FUKUSHIMA Lives on the Line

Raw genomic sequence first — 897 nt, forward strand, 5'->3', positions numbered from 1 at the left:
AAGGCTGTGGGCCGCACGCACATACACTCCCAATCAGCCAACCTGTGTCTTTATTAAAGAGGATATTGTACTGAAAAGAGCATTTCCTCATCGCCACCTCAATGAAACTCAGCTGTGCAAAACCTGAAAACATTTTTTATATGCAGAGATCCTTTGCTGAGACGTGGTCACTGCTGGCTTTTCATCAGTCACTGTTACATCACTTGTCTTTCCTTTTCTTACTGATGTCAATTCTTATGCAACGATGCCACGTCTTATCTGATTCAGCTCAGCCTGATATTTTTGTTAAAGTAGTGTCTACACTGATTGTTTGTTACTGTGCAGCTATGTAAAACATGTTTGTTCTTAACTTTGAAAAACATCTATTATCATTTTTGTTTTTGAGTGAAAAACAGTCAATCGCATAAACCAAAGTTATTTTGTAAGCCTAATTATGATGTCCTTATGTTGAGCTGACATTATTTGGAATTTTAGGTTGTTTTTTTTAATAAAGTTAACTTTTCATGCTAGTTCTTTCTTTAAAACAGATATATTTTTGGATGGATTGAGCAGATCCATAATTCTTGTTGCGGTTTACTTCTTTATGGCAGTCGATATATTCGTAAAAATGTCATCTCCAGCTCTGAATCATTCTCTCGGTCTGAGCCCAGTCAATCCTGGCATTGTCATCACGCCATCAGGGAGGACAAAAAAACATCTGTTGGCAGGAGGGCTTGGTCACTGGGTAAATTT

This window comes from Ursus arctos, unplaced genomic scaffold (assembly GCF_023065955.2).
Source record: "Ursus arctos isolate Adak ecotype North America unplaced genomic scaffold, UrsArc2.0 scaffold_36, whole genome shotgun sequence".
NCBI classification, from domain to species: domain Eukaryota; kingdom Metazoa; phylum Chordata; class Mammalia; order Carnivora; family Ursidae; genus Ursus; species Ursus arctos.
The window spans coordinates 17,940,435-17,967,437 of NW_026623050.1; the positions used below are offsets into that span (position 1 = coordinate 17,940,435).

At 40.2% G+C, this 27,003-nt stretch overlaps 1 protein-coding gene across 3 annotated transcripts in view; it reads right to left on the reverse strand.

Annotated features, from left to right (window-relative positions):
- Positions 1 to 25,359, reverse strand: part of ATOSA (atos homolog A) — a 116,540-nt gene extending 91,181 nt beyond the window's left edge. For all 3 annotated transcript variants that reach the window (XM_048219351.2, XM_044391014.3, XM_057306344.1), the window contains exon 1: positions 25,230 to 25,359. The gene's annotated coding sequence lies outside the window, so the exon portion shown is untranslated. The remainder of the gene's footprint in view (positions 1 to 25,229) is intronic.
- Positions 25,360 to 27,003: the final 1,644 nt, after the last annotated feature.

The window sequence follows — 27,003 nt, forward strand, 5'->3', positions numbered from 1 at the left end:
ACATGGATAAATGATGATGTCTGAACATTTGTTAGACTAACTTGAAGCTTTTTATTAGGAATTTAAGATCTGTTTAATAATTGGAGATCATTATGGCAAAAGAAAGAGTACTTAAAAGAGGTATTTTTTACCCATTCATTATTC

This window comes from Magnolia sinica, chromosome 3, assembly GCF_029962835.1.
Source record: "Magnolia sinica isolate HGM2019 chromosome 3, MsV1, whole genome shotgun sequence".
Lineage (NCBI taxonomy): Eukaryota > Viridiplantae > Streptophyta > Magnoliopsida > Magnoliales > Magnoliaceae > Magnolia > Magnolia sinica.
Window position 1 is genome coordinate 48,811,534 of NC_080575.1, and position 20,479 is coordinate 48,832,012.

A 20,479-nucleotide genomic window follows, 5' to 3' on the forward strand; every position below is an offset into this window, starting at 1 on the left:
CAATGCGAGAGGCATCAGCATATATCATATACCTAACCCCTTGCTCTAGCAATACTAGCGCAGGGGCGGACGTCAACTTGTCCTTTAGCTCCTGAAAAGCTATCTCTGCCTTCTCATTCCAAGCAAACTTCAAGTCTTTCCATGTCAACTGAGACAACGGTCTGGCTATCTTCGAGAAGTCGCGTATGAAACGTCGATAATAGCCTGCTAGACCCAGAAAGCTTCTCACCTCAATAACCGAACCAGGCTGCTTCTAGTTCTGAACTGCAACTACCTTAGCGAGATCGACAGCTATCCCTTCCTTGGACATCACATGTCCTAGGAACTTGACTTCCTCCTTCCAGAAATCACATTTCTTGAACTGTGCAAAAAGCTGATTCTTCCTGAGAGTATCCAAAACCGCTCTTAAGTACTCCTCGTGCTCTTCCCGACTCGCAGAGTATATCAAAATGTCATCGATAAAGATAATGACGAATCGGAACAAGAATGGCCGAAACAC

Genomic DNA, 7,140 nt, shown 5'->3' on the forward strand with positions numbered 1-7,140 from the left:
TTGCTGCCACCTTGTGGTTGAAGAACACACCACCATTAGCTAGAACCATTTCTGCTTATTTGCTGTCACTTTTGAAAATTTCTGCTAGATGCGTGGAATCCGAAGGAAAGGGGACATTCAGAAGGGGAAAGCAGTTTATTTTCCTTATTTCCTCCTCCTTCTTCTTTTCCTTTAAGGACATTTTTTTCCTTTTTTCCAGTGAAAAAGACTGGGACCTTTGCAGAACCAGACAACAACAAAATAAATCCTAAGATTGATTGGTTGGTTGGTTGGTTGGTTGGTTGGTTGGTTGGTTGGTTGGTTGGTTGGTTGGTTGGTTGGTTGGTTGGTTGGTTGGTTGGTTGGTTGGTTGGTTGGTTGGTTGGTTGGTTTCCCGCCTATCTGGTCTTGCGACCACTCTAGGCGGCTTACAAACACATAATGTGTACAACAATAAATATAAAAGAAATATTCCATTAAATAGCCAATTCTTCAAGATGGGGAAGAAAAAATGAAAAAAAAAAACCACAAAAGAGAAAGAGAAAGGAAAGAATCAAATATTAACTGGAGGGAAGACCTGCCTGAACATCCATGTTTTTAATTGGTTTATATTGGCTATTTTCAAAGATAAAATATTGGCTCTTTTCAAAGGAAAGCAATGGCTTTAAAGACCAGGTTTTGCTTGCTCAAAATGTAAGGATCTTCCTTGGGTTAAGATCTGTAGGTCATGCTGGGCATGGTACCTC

127chap.IIIStruggle Against RadioactivityFUKUSHIMA: Lives on the Linea. April 22, 2011b. June 16, 2011Emergency evacuation preparation zonePlanned evacuation areaCautionary zoneFukushima Daiichi (No. 1) Nuclear Power PlantFukushima Daiichi (No. 1) Nuclear Power PlantFukushima Daini (No. 2) Nuclear Power PlantFukushima Daini (No. 2) Nuclear Power PlantCautionary zonePlanned evacuation areaPlanned evacuation areaGeographical areas with recommended evacuation zonesFigure 2: Evacuation Zone Following the Fukushima Daiichi (No. 1) Nuclear Reactor Accidentarea within a 20 km radius of Fukushima Daiichi nuclear power plant was designated as a “planned evacuation area” on April 22. The area included Katsurao Village, Namie Town, Iitate Village, part of Kawamata Town, and part of Minami Soma City. Then, on June 16, areas outside the planned evacuation area where annual cumulative radiation levels were predicted to exceed 20 mSv were designated as recommended evacuation zones, and policies were enacted to support each household in securing destinations for refuge (Figure 2). As of October 11, 2012, 1,846 Fukushima residents perished and 120 were missing. 18,007 homes had been destroyed, 52,001 homes had sustained 50% damage, and 144,586 had sustained partial damage. 18,464 residents were living in shelters within the prefecture and 35,892 were refugees living outside the prefecture.A multitude of medical responses were necessitated by the disaster. During the earthquake, patients were injured by toppled buildings, etc. individuals were hurt by the tsunami, hospital patients within the evacuation zone had to be transported elsewhere. Medical care was needed for those employed at the Tokyo Electric Power Company who were exposed to radiation or injured while working to contain the accidents at the power plant. Since FMU is a prefectural (public) university corporation, it was designated as the base for disaster medical assistance teams (DMAT) immediately after the disaster. The university was responsible for functioning as a hub in Fukushima Prefecture for medical care for the compound earthquake, tsunami, and nuclear disaster because of the school's status as a "secondary emergency facility specialized in emergency radiation medicine." Looking back at the critical period during this complex disaster, this book provides an account of the medical infrastructure within Fukushima Prefecture, medical response by FMU, and public health surveys still occurring within the prefecture today. Damage Caused by the Earthquake and the Response by FMUFortunately, the student body of the university itself did not suffer any significant harm from the disaster. Some sports team members attending a training camp in Sendai city were slightly injured, but no other students, university hospital patients, or university staff were seriously injured. University facilities, despite being more than 20 years old, were not subject to any significant damage. Electrical power was not lost, but there was no water supply for eight days because of damaged caused to the water intake pipes in close proximity to the local dam.From the hypercritical period two weeks after the disaster through the critical period that followed, normal hospital operation and scheduled surgeries were halted